In 2008, Mamat Khalid turned out to be a revelation at the FEFF with two films presented internationally: the charming parody of classic Malaysian cinema Kala Malam Bulan Mengambang and the successful midnight comedy Zombi Kampung Pisang.
The unexpected commercial success of the latter convinced the production company Tayangan Unggul to produce a sequel, Hantu Kak Limah Balik Rumah (literally, Mrs Limah’s Ghost Returns Home). A film that not only beat the takings of the first film of the saga of the Banana Village, but which also became a phenomenon, positioning itself among the top three successful Malaysian films of all time – and therefore Mamat Khalid is already planning the production of a third episode!
In Hantu Kak Limah, Zombi Kampung Pisang’s hero, Hussein (an Awie who is a perfect combination of a braggart and naive romantic), returns to his home town aboard his roaring motorcycle, after working in Singapore for a long time. But as soon as he returns home he notices something strange: the neighbour in the house opposite his, Limah, remains immobile at her window without uttering a word.
After a troubled night following the apparition of Limah in his bed, Hussein reveals to everyone in the town that he thinks the woman has turned into a ghost. The entire community mobilizes itself, at first with scepticism, but when the apparitions continue, the town is pervaded with a sense of terror and impotence. In fact, numerous attempts to exorcise the evil presence miserably fail, one after the other, until...
Mocking with witty verve the inexhaustible low-budget horror genre which has dominated Malaysia’s box office in recent years, Mamat Khalid hits the bullseye: whereas Zombi Kampung Pisang laid down the foundations of a cult success, Hantu Kak Limah expanded this success to a wider audience of horror fans. Because, in actual fact, the Malaysian public is well aware of the strategies, variants, and tics of the genre; Mamat Khalid’s calibrated parody has therefore fully adhered to an awareness already present in the public, rendering the comedy implied in the predictability of the situations and the plots obvious.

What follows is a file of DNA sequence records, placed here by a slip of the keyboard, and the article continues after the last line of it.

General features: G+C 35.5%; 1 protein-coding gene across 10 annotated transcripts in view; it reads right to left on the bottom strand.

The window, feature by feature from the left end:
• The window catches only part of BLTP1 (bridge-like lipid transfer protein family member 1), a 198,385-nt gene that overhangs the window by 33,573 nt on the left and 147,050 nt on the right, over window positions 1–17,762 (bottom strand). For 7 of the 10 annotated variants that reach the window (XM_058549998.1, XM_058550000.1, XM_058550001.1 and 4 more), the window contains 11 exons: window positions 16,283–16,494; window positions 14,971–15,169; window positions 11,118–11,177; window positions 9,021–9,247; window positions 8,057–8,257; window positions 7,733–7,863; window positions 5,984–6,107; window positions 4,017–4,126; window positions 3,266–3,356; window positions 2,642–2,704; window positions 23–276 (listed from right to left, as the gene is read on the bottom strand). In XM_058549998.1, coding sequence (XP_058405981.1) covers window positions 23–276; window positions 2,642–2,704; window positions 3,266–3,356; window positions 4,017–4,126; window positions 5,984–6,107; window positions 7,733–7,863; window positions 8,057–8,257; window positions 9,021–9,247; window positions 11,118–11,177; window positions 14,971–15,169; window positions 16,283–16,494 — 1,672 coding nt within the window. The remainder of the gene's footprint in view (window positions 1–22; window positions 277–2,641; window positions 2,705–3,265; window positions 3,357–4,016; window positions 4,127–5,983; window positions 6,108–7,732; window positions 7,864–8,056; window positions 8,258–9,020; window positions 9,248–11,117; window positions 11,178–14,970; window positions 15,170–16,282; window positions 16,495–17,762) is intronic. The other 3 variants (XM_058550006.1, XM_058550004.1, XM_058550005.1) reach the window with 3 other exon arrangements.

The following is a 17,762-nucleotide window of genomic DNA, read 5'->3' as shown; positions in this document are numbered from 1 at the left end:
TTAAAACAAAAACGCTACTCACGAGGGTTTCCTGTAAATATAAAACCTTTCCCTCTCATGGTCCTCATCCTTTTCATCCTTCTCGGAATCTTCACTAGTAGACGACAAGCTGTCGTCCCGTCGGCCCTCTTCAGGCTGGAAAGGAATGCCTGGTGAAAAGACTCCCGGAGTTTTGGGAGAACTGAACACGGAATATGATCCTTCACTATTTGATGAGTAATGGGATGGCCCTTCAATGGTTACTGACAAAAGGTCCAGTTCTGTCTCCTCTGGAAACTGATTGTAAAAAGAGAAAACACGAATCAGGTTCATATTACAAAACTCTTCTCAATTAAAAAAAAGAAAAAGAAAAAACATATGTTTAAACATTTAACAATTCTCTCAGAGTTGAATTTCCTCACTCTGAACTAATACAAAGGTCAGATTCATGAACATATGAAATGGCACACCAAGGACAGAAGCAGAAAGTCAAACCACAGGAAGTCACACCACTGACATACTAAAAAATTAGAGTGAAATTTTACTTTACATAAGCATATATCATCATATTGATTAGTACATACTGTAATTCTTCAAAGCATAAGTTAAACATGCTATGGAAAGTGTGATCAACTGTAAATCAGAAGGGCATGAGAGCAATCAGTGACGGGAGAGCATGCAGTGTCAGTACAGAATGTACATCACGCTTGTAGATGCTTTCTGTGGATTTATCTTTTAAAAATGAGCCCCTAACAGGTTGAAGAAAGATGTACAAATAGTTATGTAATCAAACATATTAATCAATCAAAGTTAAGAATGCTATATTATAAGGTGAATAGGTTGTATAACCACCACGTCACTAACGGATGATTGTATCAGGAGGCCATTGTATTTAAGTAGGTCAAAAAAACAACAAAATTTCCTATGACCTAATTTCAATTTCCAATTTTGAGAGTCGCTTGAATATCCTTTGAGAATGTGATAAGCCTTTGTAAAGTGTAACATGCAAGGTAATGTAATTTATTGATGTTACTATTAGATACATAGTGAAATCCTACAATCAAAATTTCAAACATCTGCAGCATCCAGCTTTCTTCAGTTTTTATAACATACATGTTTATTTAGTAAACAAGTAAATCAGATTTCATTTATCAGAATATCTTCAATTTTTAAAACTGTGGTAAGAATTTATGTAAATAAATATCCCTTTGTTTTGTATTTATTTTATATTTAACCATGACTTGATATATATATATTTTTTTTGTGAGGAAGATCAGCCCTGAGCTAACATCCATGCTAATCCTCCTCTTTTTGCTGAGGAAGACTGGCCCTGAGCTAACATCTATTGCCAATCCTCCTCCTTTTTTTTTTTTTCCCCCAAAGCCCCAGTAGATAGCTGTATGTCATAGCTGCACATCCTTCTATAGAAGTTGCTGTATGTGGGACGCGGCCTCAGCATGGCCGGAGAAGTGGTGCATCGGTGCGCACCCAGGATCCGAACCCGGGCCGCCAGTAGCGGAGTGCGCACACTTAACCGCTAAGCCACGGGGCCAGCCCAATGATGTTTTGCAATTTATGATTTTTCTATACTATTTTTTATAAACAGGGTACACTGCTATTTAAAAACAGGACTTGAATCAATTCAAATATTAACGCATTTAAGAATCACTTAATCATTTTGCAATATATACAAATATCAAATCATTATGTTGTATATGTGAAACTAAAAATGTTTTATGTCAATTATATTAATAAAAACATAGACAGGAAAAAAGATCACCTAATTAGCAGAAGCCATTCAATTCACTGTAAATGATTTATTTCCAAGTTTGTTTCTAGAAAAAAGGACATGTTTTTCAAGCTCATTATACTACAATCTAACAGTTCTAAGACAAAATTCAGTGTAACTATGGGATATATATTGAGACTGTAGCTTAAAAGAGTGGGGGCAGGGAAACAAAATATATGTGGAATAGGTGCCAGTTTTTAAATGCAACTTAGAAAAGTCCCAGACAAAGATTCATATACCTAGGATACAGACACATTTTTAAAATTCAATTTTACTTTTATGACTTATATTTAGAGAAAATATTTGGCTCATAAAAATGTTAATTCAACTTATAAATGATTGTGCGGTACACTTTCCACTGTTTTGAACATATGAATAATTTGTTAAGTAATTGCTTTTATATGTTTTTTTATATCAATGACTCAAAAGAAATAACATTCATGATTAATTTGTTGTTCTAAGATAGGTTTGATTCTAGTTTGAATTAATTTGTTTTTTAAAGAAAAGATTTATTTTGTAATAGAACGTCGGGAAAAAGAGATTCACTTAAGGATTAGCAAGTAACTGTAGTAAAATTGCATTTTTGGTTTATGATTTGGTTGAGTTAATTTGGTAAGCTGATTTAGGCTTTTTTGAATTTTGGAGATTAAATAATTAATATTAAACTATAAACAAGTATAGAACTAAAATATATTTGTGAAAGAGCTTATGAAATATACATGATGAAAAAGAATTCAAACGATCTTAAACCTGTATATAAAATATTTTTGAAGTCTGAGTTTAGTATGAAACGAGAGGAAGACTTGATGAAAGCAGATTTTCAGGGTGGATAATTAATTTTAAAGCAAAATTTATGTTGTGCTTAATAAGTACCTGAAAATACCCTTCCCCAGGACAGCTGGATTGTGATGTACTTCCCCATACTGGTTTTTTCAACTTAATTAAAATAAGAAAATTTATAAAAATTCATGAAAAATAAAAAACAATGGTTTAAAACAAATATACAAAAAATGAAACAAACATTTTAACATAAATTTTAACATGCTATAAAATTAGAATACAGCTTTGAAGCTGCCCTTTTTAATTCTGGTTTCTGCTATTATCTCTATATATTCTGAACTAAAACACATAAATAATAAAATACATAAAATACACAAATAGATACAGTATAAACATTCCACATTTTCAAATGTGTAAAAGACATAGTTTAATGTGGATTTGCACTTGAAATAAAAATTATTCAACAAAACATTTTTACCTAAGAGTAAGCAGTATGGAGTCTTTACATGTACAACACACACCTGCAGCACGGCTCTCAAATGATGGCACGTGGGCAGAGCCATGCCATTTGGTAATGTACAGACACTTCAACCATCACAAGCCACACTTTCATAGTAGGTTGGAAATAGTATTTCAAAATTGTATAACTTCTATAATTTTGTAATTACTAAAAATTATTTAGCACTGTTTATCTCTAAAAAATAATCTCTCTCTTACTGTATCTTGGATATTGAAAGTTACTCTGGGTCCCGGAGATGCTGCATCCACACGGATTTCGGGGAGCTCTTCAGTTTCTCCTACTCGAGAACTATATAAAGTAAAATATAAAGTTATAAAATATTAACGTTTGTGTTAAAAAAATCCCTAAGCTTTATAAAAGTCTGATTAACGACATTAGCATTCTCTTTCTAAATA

The scene of Hussein’s first night at home is in this sense a brilliant comical re-invention of the terrifying appearance of an evil spirit. And generally, the moments of candid visual comedy and editing are the most successful – and they have more scope beyond the local borders: we see all the hilarious chases scenes, the opening sequence that is reminiscent of Close Encounters of the Third Kind, the flashback that shows how the dancer, Usop, lost the use of his legs (with “Con te partirò” as the soundtrack!) or the evocations of spirits by the Thai guru (with the apparition of a ghost with numerous breasts that protrude from its body like tentacles – an image which surprisingly passed the draconian local censorship test).
As with Zombi Kampung Pisang, the dialogues are full of references to celebrities and to local films (the public in Udine will recognise the reference to Pontianak by Shuhaimi Baba, seen at the FEFF 2005) which at times slows down the rhythm and kills the comedy for the international audience. In this context we will mention the irreverent tribute to the veteran local critic Hassan Muthalib, in actual fact one of the greatest supporters of Mamat Khalid’s films: the crazy zombie films whose exhilarating trailers are shown at the beginning and end of Hantu Kak Limah, Zombies in M.R.Z.M. and in particular, the musical Zombiku... Zombimu Jua! in 3D are attributed to him.
Successfully following the conventions of the local horror genre, at the end of the film Mamat Khalid reveals that the real ghosts are not where the protagonist thought they would be and he opens the road for a third chapter for which it is rumoured that after zombies and ghosts, the Banana Village will see the arrival of vampires!